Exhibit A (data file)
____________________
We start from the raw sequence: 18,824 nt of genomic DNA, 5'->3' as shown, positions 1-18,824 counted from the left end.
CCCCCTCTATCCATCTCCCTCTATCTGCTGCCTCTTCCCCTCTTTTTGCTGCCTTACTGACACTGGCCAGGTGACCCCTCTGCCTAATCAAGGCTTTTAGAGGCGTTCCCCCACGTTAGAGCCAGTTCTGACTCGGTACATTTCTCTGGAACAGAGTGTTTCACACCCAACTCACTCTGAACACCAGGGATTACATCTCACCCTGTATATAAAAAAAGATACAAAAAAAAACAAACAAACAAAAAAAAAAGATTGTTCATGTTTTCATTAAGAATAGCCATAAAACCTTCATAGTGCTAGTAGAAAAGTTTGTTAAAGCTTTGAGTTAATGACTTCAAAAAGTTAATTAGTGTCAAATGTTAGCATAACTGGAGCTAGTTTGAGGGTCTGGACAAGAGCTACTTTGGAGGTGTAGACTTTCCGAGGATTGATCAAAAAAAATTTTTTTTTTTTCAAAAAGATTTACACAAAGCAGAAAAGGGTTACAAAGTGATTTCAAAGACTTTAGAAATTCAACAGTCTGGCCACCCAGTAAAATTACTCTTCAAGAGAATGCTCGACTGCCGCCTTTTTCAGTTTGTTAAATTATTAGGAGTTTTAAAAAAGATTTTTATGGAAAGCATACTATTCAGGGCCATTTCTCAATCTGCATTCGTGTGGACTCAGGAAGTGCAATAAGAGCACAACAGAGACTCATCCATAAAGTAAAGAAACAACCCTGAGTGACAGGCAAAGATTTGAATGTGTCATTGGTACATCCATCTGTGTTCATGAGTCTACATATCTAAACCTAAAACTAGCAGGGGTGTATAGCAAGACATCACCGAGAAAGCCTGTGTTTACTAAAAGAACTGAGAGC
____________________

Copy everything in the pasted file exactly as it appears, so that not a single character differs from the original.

We start from the raw sequence: 18,824 nt of genomic DNA, 5'->3' as shown, positions 1-18,824 counted from the left end.
CCCCCTCTATCCATCTCCCTCTATCTGCTGCCTCTTCCCCTCTTTTTGCTGCCTTACTGACACTGGCCAGGTGACCCCTCTGCCTAATCAAGGCTTTTAGAGGCGTTCCCCCACGTTAGAGCCAGTTCTGACTCGGTACATTTCTCTGGAACAGAGTGTTTCACACCCAACTCACTCTGAACACCAGGGATTACATCTCACCCTGTATATAAAAAAAGATACAAAAAAAAACAAACAAACAAAAAAAAAAGATTGTTCATGTTTTCATTAAGAATAGCCATAAAACCTTCATAGTGCTAGTAGAAAAGTTTGTTAAAGCTTTGAGTTAATGACTTCAAAAAGTTAATTAGTGTCAAATGTTAGCATAACTGGAGCTAGTTTGAGGGTCTGGACAAGAGCTACTTTGGAGGTGTAGACTTTCCGAGGATTGATCAAAAAAAATTTTTTTTTTTTCAAAAAGATTTACACAAAGCAGAAAAGGGTTACAAAGTGATTTCAAAGACTTTAGAAATTCAACAGTCTGGCCACCCAGTAAAATTACTCTTCAAGAGAATGCTCGACTGCCGCCTTTTTCAGTTTGTTAAATTATTAGGAGTTTTAAAAAAGATTTTTATGGAAAGCATACTATTCAGGGCCATTTCTCAATCTGCATTCGTGTGGACTCAGGAAGTGCAATAAGAGCACAACAGAGACTCATCCATAAAGTAAAGAAACAACCCTGAGTGACAGGCAAAGATTTGAATGTGTCATTGGTACATCCATCTGTGTTCATGAGTCTACATATCTAAACCTAAAACTAGCAGGGGTGTATAGCAAGACATCACCGAGAAAGCCTGTGTTTACTAAAAGAACTGAGAGC